The viewer sees the unholy pseudo-Bushido code in action time and again. The Japanese warrior aims at the red cross on a medic’s helmet to demoralize the enemy. He kills animals gratuitously to harden himself. He bayonets prisoners repeatedly to indulge his blood lust. He booby traps his body when wounded to kill even those who would help him. He resorts finally to suicide bombing and is eager to chop off the head of his fellows who hesitate to do the same.

Americans don’t behave this way. Today, clearly, it is our opponents who chop off heads and blow themselves up. Like the Japanese of the WW II era, the Islamic jihadists have adopted a manic, inhuman orthodoxy that subverts their common humanity and runs fully counter to anyone’s idea of natural law.

In the film’s most revealing moment, a third Japanese protagonist, Baron Nishi, an equestrian gold medalist, finds a letter on a dead American P.O.W. from the boy’s mother. He reads it. She talks of a how their dog dug a hole under the fence and of other sweetly mundane details before reminding him to come home safely and asking him to remember what she had told him, “Always do what is right, because it is right."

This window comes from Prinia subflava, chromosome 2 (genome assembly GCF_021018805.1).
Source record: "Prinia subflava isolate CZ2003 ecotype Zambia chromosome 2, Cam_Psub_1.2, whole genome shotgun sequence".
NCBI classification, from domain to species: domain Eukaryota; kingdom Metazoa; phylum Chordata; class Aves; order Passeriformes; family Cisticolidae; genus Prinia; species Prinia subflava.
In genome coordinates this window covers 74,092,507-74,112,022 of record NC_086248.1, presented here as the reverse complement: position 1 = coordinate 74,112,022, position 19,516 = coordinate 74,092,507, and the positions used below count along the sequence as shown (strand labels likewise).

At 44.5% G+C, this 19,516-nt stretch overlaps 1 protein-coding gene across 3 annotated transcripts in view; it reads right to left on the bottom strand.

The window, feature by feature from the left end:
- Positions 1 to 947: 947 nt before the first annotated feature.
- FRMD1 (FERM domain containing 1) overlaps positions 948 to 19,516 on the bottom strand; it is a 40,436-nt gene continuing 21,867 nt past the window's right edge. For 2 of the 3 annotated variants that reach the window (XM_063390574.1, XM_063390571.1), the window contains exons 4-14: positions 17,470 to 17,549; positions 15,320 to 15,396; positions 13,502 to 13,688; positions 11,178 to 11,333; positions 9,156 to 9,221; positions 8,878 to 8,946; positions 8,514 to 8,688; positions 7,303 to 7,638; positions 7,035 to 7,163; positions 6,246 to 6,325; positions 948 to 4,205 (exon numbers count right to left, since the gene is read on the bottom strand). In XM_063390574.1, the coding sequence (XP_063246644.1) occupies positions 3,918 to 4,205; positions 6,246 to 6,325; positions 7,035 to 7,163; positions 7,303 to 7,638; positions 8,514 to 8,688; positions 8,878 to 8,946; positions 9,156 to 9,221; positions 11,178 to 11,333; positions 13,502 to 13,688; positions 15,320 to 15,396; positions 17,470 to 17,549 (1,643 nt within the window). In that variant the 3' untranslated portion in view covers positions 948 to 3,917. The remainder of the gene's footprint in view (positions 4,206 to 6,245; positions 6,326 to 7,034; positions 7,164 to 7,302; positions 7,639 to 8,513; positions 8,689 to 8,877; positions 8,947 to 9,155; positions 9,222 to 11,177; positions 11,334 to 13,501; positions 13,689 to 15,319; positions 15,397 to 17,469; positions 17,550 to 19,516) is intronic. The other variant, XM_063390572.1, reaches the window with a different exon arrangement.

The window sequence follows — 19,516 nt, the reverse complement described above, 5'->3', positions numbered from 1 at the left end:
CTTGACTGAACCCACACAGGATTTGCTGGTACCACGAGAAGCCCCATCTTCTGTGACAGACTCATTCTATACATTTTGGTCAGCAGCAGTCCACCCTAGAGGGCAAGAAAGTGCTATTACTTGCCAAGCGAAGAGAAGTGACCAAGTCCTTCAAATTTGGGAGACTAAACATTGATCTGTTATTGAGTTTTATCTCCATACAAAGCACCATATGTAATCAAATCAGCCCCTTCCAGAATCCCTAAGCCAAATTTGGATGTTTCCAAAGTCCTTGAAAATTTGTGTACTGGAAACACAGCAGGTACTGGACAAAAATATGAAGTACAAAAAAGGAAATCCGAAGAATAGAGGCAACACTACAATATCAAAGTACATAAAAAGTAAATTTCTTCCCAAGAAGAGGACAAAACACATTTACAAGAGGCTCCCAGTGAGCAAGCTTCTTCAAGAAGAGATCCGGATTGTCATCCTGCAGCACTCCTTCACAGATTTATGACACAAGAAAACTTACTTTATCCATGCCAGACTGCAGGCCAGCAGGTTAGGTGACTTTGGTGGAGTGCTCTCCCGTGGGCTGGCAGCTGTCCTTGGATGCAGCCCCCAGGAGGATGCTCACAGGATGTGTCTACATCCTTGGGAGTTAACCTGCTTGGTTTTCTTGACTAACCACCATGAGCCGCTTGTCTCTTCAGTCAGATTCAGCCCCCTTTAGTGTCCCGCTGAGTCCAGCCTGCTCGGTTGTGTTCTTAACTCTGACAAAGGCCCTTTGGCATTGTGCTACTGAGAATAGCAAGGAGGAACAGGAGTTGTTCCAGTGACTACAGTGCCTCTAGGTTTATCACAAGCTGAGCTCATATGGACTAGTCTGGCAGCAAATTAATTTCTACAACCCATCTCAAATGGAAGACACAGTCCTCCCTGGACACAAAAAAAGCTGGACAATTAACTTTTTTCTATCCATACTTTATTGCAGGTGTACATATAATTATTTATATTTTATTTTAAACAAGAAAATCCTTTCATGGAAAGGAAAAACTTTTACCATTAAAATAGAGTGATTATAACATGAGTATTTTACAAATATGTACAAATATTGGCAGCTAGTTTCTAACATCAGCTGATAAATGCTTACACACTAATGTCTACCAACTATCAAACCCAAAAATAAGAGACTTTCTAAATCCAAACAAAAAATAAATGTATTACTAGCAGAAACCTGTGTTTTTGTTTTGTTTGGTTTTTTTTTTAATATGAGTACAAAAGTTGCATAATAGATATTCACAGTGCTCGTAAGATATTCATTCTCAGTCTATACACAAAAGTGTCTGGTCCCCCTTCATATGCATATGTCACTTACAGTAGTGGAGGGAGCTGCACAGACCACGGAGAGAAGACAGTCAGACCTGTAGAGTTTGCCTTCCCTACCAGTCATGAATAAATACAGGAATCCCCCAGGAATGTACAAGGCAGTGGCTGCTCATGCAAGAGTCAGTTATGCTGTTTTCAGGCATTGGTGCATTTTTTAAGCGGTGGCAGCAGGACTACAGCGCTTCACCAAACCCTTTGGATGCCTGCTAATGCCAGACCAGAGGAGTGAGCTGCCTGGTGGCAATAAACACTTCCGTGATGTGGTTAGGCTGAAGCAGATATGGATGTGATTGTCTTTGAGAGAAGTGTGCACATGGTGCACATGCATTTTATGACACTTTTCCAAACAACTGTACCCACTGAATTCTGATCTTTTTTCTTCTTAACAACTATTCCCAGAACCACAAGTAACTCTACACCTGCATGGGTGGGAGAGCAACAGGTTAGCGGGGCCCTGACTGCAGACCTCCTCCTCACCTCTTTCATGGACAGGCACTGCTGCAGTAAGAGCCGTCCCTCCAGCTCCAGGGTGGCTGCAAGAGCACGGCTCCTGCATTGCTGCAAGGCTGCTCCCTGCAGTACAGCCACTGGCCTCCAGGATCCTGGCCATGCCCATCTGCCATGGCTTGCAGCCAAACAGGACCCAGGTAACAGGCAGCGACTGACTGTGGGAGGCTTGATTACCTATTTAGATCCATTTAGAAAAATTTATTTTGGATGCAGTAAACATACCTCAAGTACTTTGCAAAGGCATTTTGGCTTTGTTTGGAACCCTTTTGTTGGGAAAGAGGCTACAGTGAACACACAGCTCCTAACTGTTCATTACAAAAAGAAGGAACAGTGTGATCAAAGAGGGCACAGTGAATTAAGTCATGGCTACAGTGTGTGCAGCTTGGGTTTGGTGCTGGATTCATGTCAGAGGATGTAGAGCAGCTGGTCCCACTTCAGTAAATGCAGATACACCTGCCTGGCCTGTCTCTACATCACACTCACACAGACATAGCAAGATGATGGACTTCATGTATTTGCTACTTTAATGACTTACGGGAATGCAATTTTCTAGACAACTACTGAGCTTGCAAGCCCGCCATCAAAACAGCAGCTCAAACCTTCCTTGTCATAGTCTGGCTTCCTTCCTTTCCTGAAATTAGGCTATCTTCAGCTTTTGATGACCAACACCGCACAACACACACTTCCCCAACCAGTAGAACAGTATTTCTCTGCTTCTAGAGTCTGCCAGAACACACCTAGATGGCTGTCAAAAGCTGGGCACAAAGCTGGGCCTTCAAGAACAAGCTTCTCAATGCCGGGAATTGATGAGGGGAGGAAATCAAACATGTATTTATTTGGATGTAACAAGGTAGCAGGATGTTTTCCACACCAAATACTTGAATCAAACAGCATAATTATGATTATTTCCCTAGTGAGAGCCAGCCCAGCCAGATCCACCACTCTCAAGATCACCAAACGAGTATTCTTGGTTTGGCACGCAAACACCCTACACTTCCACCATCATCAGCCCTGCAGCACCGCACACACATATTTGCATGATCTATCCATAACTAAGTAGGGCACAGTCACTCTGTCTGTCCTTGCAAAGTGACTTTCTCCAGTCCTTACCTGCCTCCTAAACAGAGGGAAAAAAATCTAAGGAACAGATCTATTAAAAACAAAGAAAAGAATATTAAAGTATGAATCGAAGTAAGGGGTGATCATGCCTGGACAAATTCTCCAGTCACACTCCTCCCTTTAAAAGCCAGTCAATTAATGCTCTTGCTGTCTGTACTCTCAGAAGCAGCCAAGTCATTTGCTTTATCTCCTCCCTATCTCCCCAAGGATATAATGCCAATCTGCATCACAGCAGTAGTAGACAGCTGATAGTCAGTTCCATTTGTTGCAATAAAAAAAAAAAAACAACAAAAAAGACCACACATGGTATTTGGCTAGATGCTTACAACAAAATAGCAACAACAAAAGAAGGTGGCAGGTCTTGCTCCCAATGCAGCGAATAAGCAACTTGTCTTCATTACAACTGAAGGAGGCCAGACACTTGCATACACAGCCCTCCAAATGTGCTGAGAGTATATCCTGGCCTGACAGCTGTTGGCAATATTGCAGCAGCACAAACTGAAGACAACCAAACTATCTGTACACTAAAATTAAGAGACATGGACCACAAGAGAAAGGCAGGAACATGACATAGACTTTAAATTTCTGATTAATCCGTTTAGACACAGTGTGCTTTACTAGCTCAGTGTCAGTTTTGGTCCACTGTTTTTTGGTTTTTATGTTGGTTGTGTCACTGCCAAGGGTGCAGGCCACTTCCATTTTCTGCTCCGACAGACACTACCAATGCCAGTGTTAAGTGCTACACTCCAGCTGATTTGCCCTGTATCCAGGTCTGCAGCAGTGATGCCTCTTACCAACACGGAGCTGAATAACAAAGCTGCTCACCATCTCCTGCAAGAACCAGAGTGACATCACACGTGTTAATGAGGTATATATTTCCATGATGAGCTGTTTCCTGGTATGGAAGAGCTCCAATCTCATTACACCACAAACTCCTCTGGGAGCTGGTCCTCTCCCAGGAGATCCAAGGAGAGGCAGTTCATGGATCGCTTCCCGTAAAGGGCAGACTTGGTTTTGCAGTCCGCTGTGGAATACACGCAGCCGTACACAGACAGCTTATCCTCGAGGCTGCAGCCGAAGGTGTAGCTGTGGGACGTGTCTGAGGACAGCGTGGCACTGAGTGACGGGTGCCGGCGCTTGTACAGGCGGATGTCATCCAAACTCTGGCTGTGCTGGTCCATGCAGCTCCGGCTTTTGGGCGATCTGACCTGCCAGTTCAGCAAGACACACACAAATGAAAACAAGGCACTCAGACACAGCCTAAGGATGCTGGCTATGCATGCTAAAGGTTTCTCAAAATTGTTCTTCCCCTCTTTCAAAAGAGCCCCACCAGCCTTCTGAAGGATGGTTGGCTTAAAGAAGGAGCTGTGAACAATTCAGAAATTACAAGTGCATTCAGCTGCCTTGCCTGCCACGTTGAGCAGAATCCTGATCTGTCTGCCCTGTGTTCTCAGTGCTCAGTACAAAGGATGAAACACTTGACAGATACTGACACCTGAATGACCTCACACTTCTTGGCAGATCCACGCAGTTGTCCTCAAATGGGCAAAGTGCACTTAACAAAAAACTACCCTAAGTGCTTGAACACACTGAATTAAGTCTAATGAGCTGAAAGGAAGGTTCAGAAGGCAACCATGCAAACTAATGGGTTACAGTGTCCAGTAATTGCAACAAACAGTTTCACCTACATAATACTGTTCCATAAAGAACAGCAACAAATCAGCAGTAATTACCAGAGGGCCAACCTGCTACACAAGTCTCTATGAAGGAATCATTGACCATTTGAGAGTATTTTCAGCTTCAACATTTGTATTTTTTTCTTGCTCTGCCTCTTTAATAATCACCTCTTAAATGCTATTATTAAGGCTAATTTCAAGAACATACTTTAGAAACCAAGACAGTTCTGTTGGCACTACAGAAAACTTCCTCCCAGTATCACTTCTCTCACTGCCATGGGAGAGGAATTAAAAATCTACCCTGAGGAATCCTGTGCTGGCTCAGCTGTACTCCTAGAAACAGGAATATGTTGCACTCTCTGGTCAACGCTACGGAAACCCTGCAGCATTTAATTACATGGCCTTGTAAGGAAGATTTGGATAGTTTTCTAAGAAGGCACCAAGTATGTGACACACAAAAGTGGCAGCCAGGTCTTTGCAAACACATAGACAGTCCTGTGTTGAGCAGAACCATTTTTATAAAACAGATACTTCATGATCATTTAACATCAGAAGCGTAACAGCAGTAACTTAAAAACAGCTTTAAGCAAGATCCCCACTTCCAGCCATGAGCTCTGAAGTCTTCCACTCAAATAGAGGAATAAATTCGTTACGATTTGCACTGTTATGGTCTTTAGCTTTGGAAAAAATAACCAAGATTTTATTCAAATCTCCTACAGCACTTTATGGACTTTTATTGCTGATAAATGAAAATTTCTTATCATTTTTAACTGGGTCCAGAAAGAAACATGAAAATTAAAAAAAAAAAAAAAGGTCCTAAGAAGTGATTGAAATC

This phrase, properly understood, suggests a universal code of behavior imposed by God and/or nature and valid everywhere. Upon hearing the letter read, one soldier remarks that it is just the kind of advice his mother gave him. It is the kind of advice that mothers everywhere are inclined to give.

According to Thomas Aquinas, to grasp the spirit of the universal, the individual must reason his way through a series of precepts, the most important of which is self-preservation. Although the Japanese on Iwo Jima, like the suicide bombers in the Mideast, put almost no value on self or on reason, the three protagonists of the film— Kuribayashi, Saigo, and Nishi—all do. Herein lies the film’s dramatic tension, its essential conflict being between the three and their fellow soldiers.